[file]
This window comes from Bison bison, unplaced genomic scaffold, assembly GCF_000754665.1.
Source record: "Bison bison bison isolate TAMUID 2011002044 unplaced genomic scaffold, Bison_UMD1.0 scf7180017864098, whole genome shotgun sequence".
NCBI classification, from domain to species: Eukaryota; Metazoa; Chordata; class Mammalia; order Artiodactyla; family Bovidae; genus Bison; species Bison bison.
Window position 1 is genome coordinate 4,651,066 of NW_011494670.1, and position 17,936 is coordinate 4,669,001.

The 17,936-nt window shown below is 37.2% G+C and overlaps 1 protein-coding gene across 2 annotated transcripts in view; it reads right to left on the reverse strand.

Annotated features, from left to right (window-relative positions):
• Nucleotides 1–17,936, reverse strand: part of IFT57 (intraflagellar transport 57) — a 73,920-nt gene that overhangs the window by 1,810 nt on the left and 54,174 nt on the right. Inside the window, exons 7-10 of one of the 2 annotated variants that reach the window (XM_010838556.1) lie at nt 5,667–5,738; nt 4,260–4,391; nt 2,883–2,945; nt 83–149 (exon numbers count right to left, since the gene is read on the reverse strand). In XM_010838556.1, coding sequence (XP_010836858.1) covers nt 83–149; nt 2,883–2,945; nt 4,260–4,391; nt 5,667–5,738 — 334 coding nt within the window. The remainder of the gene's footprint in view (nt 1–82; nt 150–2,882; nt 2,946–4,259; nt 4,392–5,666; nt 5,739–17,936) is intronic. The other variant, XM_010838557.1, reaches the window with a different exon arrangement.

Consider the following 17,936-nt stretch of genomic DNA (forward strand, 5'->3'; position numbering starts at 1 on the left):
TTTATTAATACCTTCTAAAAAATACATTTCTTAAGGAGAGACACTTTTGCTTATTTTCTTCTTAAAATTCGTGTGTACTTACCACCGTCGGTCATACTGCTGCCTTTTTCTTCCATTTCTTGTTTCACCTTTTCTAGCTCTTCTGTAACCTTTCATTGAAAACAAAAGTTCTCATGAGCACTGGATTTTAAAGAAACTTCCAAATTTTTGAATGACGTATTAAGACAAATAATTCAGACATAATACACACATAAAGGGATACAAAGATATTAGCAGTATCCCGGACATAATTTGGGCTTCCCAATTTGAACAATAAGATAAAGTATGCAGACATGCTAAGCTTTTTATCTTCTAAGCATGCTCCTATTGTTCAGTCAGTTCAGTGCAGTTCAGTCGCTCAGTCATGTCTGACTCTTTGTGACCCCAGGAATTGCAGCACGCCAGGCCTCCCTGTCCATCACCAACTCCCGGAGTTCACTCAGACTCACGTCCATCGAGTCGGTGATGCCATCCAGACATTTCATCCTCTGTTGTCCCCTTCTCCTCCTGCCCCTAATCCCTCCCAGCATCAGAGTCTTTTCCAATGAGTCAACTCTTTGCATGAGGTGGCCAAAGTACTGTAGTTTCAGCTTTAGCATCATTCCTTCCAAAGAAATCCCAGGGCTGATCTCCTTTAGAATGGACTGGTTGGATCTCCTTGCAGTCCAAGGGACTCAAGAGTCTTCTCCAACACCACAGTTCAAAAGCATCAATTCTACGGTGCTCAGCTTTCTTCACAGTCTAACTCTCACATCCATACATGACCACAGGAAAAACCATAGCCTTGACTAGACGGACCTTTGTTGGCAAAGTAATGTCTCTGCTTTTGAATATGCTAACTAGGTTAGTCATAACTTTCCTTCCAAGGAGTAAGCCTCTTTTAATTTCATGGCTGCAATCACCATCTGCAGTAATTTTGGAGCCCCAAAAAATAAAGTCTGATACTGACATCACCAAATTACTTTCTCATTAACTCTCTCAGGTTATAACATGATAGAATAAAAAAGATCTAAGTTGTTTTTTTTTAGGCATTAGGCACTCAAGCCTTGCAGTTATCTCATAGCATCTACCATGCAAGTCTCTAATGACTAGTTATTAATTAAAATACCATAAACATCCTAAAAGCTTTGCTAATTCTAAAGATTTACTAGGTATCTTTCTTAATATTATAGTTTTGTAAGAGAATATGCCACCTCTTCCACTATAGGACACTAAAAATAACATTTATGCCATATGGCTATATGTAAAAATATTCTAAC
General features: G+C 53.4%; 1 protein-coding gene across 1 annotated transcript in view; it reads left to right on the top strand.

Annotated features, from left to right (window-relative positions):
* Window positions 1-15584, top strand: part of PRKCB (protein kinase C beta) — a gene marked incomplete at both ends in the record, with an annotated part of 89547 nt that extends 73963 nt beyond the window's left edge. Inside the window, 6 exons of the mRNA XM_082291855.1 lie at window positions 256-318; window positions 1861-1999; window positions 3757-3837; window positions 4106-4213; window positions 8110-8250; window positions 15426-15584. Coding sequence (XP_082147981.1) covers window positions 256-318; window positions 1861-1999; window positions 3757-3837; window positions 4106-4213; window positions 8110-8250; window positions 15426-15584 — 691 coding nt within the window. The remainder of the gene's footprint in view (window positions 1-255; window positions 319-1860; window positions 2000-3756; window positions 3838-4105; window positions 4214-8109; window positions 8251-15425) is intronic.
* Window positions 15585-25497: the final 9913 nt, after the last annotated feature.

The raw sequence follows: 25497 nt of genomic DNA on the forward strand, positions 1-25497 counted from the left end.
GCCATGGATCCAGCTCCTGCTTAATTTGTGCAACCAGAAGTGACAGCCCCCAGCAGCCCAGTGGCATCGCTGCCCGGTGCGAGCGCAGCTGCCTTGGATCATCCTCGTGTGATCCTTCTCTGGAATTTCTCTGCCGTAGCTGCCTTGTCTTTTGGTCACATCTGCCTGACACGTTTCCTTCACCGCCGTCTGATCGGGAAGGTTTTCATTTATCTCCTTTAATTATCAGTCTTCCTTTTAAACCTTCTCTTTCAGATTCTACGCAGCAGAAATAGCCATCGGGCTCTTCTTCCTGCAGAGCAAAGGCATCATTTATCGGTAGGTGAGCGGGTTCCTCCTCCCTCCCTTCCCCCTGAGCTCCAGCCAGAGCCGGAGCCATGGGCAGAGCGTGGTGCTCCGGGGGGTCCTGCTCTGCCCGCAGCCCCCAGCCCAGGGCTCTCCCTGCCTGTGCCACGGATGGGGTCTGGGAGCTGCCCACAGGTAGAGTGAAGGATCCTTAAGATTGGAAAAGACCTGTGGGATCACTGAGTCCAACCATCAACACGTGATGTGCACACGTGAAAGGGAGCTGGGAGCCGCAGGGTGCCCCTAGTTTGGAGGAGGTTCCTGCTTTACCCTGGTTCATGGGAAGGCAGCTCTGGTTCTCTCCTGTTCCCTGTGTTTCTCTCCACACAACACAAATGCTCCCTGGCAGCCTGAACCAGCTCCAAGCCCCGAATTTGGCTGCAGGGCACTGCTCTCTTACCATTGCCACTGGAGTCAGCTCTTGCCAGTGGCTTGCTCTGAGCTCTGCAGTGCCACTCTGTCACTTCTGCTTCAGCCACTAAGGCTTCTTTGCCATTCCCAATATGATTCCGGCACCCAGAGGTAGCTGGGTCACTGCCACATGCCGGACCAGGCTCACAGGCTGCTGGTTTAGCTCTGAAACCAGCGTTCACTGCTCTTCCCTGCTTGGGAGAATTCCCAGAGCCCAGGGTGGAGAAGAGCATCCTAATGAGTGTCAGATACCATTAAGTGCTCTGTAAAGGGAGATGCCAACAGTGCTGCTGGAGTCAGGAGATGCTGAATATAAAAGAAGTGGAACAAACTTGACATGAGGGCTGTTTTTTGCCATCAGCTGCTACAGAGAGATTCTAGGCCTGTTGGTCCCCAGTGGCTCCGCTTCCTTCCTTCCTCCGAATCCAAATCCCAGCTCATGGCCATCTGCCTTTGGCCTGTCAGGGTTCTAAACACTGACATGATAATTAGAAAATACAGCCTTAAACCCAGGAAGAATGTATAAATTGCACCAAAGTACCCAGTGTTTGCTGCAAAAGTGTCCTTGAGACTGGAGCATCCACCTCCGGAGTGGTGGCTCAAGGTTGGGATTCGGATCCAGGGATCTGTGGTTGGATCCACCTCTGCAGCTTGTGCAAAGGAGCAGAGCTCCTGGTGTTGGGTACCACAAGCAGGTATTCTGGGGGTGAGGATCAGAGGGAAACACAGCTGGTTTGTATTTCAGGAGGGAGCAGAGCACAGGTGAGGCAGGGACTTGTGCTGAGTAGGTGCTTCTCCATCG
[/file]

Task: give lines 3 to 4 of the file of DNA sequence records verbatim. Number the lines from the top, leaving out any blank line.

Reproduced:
NCBI classification, from domain to species: Eukaryota; Metazoa; Chordata; class Mammalia; order Artiodactyla; family Bovidae; genus Bison; species Bison bison.
Window position 1 is genome coordinate 4,651,066 of NW_011494670.1, and position 17,936 is coordinate 4,669,001.